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updated: 3/6/2013 2:46 PM

Roy Bolin: Candidate Profile

Antioch District 34 School Board (4-year Terms)

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  • Roy Bolin, running for Antioch District 34 School Board (4-year Terms)

    Roy Bolin, running for Antioch District 34 School Board (4-year Terms)




Note: Answers provided have not been edited for grammar, misspellings or typos. In some instances, candidate claims that could not be immediately verified have been omitted.

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BioKey IssuesQ&A



City: Antioch

Website: Candidate did not respond.

Office sought: Antioch District 34 School Board (4-year Terms)

Age: 56

Family: Married 32 years, wife Kristine, 2 children, 2 grand children,

Occupation: I have and continue to work in the Information Technology field for over 30 years. 15 years of which was as an administrator in a large public school, the remainder in the private sector.

Education: Candidate did not respond.

Civic involvement: Candidate did not respond.

Elected offices held: Candidate did not respond.

Have you ever been arrested for or convicted of a crime? If yes, please explain: No

Candidate's Key Issues

Key Issue 1

Financial responsibility. Current school district projections show that at current spending levels we will be borrowing money in the next 4 years or so to meet daily expenses. This needs to be turned around now.

Key Issue 2

Consistancy in our curriculum. We have had 3 curriculum directors in the last 4 years. Along with 2 superintendents in that same time. Each has brought their own approach to curriculum direction in the district. We need to have a curriculum plan that will stay intact when staff in these and other positions changes.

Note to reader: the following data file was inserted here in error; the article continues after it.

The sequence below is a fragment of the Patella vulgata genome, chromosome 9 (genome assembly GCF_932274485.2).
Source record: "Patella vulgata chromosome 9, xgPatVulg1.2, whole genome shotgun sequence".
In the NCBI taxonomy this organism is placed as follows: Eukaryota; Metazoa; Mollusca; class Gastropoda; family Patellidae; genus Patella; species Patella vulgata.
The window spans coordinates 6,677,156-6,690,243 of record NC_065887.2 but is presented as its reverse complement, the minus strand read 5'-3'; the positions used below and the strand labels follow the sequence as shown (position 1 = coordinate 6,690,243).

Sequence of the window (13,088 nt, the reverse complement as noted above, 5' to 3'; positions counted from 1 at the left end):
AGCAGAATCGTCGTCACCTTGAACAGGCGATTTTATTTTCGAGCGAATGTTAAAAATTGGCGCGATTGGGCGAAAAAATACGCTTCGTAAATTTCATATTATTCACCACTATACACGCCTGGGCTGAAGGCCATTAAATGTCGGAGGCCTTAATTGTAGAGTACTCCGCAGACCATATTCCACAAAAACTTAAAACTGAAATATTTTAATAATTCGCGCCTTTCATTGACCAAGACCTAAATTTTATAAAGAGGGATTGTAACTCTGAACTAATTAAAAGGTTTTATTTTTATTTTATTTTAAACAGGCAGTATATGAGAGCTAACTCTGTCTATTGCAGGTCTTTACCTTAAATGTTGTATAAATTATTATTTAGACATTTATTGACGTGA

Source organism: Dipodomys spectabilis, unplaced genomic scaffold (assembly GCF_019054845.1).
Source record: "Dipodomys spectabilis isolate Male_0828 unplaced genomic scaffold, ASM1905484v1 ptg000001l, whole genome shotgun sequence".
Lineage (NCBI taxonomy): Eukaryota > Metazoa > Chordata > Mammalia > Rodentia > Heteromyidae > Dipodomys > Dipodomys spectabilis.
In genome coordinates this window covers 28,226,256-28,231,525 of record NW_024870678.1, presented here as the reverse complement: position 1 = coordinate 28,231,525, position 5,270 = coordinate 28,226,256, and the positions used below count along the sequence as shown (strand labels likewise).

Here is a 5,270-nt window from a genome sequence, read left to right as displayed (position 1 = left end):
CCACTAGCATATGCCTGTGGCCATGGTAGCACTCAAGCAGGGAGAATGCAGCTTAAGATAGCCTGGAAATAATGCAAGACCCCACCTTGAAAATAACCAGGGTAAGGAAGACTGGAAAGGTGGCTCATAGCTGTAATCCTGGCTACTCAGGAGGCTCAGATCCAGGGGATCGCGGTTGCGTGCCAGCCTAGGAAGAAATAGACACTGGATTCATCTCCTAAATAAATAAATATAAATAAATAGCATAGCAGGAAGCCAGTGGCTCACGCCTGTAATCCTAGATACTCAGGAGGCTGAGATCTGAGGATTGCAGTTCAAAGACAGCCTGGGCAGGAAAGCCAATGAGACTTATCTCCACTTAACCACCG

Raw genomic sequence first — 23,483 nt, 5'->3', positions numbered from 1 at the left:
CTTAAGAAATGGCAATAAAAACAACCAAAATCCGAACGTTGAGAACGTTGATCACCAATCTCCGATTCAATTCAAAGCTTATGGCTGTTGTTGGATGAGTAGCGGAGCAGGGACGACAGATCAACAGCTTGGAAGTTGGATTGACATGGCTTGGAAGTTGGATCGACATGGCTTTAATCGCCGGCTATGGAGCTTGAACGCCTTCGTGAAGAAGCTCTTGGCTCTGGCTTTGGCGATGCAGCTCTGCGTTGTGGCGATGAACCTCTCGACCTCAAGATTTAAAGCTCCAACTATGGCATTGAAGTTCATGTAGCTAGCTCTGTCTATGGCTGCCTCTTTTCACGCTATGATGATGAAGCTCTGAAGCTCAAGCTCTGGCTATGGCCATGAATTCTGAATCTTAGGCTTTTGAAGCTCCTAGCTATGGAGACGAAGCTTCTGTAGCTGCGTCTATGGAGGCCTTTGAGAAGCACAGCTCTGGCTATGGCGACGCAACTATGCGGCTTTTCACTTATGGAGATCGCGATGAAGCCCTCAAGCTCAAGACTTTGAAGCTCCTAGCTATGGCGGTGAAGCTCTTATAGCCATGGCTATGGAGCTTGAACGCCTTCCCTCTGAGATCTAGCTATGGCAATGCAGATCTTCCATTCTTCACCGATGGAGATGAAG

Key Issue 3

Representation, trust, transparency and respect for the citizens of the school district. The school district has been down graded financially by the state, we are one step away from being put on an academic watch list for at least one of our schools and we are deficit spending with the possibility of borrowing money to meet daily expenses in the coming years and we have recently given pay raises of up to 25% to the administrative staff. The general public most likely does not know this, as the school board while meeting their legal requirements chooses to not make this information very public. The school board has put together several plans for a building referendum. The plans range from 30 to 47 million dollars. The board has narrowed it down to two plans, starting at 30 million dollars. I never saw a 5, 10 or 15 million dollar plan. The current plans have a lot of wants and wishes in the plans. We need to concentrate on the actual needs. I believe that the portables in the district can be replaced with less than 30 million dollars. I believe the school district can do better in getting good information to the citizens of our community than posting the information on thier website. Taking into account the economic condition the last several years, now is not the time to push for a 30 million dollar referendum.

Questions & Answers